Photograph by Lena Ostroy-Harp
The BART train stopped at MacArthur and a small group of young people entered boisterously, like the lunch bell had just rung. One of them grabbed the bar on the roof that is used to keep oneself balanced when there are no empty seats, and lifted their feet off the ground.
Then, another person pressed a button on their boom box and a beat set in. Badum, crash badum. And heroically, the person holding the bar flipped right underneath it. Most of us caught our breath and looked up from our phones, waking up from a drowsy commute. Using BART as a creative platform was an ingenious idea, providing a significant income and automatic audience. These dancers create what many people consider to be a distinguishing part of BART culture in the Bay Area.
Those who perform publicly, for donation, are called buskers. Most buskers depend on the money they make performing to get by. “I make more money busking than I do at my minimum wage job,” one busker, newly a mother, said. However, because it is an unconventional way to make a living, there are many people who do not tolerate street performance. Almost every busker will have a story of being spit on – literally and metaphorically – at least once in their career, and the legality of busking varies from place to place. San Francisco is a city known to embrace street performance as part of its culture, but other places will prosecute the artists.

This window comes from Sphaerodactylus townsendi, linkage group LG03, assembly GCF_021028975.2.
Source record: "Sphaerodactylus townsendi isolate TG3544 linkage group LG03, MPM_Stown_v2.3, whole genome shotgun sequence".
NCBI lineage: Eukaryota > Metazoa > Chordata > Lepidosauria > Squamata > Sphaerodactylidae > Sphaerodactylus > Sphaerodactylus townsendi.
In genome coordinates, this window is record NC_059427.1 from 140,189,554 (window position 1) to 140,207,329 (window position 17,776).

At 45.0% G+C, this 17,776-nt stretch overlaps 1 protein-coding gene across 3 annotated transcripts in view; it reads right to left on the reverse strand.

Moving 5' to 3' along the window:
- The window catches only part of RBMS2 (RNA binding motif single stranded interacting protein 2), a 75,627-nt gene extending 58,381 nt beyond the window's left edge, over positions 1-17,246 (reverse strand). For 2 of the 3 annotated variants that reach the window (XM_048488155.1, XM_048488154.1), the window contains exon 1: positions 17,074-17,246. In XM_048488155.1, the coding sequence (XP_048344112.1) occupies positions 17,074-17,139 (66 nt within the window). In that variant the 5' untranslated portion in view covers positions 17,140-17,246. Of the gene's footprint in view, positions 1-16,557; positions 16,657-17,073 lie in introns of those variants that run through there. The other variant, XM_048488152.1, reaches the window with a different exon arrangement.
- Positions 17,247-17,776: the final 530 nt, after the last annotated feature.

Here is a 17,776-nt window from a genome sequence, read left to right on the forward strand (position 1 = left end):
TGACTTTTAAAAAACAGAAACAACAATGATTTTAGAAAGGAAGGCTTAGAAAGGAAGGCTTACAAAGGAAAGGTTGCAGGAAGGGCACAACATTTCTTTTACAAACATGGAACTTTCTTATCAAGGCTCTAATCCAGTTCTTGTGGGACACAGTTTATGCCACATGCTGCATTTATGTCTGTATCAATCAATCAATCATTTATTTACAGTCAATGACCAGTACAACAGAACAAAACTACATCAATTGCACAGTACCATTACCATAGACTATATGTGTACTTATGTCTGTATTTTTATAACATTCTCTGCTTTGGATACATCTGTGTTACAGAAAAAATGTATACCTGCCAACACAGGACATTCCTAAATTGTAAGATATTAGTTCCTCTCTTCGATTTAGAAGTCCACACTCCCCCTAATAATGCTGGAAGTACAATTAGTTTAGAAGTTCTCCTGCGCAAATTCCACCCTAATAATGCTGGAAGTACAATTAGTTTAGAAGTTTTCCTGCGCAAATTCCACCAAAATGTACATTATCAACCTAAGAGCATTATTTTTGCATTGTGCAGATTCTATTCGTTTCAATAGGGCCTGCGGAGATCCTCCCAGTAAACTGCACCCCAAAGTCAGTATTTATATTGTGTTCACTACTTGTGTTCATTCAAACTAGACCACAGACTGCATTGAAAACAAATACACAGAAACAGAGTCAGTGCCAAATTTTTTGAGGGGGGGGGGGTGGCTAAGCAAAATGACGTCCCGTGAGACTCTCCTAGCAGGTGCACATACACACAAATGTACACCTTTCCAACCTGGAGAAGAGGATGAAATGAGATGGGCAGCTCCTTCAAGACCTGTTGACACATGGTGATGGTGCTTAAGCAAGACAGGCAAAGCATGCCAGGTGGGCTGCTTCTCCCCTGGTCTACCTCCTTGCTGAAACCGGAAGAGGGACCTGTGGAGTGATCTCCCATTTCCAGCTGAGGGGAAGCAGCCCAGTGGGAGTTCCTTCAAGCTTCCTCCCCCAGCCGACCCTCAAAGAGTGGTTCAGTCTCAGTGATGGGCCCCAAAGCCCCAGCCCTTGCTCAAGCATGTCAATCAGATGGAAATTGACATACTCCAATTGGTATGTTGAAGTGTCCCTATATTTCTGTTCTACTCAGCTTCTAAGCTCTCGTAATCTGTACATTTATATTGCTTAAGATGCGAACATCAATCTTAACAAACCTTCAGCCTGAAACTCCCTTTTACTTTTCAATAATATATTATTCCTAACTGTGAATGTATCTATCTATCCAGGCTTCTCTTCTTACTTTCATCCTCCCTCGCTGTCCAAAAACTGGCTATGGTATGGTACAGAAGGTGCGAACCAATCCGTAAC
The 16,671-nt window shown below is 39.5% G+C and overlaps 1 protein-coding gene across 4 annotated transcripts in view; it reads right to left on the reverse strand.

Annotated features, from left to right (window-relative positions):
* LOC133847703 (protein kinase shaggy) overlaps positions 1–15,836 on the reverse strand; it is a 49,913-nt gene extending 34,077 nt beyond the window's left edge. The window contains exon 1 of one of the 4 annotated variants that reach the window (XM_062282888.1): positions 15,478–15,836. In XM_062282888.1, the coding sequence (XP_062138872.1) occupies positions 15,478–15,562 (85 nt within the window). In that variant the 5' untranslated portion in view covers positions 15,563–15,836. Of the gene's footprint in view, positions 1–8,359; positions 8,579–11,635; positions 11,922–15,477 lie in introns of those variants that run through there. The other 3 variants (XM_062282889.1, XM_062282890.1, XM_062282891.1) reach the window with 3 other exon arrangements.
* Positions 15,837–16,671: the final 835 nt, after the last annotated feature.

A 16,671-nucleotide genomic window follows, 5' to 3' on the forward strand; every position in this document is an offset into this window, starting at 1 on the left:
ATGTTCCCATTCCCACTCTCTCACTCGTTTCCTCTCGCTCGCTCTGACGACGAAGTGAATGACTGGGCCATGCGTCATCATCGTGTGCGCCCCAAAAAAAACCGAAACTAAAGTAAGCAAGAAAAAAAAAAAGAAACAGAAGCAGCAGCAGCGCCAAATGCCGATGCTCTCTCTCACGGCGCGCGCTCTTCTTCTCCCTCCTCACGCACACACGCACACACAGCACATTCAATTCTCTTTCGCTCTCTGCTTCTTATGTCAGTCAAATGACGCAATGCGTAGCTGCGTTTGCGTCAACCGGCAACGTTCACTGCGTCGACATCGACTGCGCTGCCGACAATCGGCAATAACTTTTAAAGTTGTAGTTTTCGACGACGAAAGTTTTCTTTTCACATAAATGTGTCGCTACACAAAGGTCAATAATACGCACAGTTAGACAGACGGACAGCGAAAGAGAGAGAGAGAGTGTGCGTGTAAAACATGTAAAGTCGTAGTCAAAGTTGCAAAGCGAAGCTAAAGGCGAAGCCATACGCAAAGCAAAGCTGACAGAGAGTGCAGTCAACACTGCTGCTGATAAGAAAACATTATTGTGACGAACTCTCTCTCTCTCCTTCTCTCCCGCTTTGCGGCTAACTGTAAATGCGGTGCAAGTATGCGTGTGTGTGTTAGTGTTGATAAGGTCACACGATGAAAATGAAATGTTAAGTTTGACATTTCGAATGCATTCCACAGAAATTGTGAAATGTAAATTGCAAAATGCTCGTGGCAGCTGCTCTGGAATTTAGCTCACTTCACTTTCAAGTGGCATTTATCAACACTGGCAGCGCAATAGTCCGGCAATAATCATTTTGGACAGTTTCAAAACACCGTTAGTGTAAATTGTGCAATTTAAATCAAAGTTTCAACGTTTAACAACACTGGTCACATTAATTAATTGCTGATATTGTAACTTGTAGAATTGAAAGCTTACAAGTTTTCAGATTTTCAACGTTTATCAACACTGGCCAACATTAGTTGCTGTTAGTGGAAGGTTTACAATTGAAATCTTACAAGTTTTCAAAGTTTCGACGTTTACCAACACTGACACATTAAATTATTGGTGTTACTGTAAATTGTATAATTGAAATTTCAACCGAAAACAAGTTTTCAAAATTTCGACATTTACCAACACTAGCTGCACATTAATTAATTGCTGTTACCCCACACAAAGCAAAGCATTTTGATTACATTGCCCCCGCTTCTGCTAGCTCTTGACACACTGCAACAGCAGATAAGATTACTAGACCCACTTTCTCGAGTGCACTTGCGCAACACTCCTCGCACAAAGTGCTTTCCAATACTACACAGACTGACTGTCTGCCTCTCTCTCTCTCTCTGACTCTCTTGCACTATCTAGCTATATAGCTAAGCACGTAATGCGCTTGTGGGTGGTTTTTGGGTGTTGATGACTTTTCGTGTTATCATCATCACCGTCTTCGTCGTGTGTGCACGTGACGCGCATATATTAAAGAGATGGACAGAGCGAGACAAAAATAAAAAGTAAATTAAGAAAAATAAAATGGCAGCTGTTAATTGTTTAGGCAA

A busker named Cornell said that in some cities buskers will get arrested. With no boss, no dependable salary, no set work hours, no insurance or office, and the requirement to make your voice loud in a public space and hope it sounds good, busking is an occupation that demands bravery.
There are street performers who have grown up on the streets that don’t have formal training, but are self-taught and busk as opposed to begging. There are also street performers with masters in music, who have long histories of education in performance and the arts.
However, there are far fewer female buskers than there are male. “My daughter,” said Cornell. “She’s one of the coolest drummers. And she’s female! That’s one thing you don’t see.” Within the community of buskers, an effect of societal sexism is that women often feel too vulnerable to perform on the street, and that they do not have the right to make themselves heard. When women do perform publicly, the gender wage gap extends to busking, and they are at a higher risk for sexual assault.
“This is a very musical city,” Cornell said. “When it comes to live music, people love it. This is California. This is the sunshine state, they appreciate it! And that’s a blessing.”
Live music is an integral part of placemaking, which is what makes a location stand out on a map. And in cities who promote busking, music changes the scene entirely. “I feel like it puts everyone in a very good mood,” said Sophia, an employee at Fourth Street’s Amour Vert. “Especially when they’re eating at Betty’s. And I feel like it uplifts everyone and allows them to have a great day. I honestly love it.”
After fourteen years of busking, singing, and songwriting, Emeal Wilson has lots of advice for future street performers. “Believe in yourself, trust yourself, and don’t give up. Perseverance is what makes you successful,” he said.